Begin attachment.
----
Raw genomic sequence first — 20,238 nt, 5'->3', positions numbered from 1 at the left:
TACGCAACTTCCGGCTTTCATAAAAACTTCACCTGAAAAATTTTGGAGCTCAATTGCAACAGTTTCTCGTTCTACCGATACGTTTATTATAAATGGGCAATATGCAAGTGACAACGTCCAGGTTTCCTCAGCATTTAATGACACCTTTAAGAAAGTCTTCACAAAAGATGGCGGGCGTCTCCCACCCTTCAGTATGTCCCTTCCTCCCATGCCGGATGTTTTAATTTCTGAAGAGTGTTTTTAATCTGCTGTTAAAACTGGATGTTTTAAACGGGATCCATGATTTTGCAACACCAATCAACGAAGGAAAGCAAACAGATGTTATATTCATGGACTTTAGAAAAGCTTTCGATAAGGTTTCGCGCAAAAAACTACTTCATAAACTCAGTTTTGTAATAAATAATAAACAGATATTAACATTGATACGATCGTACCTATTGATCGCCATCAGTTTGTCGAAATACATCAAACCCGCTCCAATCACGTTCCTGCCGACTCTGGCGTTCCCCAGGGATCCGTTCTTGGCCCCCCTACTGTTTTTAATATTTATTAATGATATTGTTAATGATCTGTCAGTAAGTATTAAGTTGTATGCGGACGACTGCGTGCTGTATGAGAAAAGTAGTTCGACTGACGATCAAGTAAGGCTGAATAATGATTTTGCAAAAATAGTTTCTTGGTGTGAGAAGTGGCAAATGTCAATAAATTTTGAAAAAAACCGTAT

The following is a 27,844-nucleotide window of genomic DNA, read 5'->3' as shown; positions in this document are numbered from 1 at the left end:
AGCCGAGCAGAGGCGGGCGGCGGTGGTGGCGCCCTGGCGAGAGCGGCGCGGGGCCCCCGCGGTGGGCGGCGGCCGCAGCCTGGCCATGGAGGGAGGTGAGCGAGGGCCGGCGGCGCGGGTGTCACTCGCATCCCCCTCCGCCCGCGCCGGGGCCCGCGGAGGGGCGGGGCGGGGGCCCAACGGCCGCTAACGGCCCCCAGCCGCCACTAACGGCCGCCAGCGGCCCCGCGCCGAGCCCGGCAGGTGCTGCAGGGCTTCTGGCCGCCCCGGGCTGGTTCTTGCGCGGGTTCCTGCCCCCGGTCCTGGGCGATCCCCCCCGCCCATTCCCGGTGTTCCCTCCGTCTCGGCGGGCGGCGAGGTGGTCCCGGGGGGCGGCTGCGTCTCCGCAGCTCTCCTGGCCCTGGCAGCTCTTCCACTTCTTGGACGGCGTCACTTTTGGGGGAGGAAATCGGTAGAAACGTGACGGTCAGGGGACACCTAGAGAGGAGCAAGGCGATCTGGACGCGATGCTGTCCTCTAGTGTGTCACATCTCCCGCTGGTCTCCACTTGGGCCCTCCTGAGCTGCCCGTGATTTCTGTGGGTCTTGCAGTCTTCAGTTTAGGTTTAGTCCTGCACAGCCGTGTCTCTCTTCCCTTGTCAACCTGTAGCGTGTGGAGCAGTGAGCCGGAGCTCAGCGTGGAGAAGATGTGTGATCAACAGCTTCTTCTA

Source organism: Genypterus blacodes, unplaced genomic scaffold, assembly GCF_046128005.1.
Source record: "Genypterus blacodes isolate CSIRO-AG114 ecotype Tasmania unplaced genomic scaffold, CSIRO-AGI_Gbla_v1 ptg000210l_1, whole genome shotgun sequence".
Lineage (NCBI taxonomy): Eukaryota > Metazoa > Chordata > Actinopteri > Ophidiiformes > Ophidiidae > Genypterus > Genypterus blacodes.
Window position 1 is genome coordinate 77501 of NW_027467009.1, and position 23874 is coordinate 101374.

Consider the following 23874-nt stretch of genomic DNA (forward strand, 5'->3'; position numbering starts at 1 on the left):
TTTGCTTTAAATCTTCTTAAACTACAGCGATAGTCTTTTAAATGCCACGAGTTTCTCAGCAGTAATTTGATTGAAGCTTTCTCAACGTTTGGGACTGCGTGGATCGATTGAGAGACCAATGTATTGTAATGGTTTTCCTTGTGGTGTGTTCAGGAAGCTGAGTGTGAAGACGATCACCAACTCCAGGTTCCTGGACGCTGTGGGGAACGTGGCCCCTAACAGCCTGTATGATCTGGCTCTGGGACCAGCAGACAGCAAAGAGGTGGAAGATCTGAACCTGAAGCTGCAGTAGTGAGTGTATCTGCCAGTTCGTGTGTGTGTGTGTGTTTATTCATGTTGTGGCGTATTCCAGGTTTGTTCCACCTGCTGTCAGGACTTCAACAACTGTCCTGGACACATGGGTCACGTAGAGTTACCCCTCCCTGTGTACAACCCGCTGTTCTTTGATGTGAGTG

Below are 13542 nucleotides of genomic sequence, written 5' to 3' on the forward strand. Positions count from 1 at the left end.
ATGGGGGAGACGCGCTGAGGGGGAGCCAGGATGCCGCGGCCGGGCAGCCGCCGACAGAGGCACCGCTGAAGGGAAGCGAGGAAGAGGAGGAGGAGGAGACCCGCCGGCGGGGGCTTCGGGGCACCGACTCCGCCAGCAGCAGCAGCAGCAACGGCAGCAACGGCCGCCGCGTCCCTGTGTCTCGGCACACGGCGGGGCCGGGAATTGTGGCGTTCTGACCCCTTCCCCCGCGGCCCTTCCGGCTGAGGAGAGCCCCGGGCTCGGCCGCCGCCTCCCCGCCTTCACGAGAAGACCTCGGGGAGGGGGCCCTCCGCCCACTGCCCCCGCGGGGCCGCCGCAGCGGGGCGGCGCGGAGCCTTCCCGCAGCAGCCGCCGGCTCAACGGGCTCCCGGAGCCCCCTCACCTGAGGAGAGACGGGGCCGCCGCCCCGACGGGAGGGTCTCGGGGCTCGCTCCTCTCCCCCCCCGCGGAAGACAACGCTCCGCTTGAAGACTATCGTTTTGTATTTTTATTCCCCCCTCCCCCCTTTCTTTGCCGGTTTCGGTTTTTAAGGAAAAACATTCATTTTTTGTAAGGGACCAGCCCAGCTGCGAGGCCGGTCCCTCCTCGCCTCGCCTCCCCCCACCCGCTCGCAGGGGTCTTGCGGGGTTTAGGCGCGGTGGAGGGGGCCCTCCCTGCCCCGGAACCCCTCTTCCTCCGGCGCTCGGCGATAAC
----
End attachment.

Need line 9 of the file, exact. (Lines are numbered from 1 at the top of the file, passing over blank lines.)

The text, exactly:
Consider the following 23874-nt stretch of genomic DNA (forward strand, 5'->3'; position numbering starts at 1 on the left):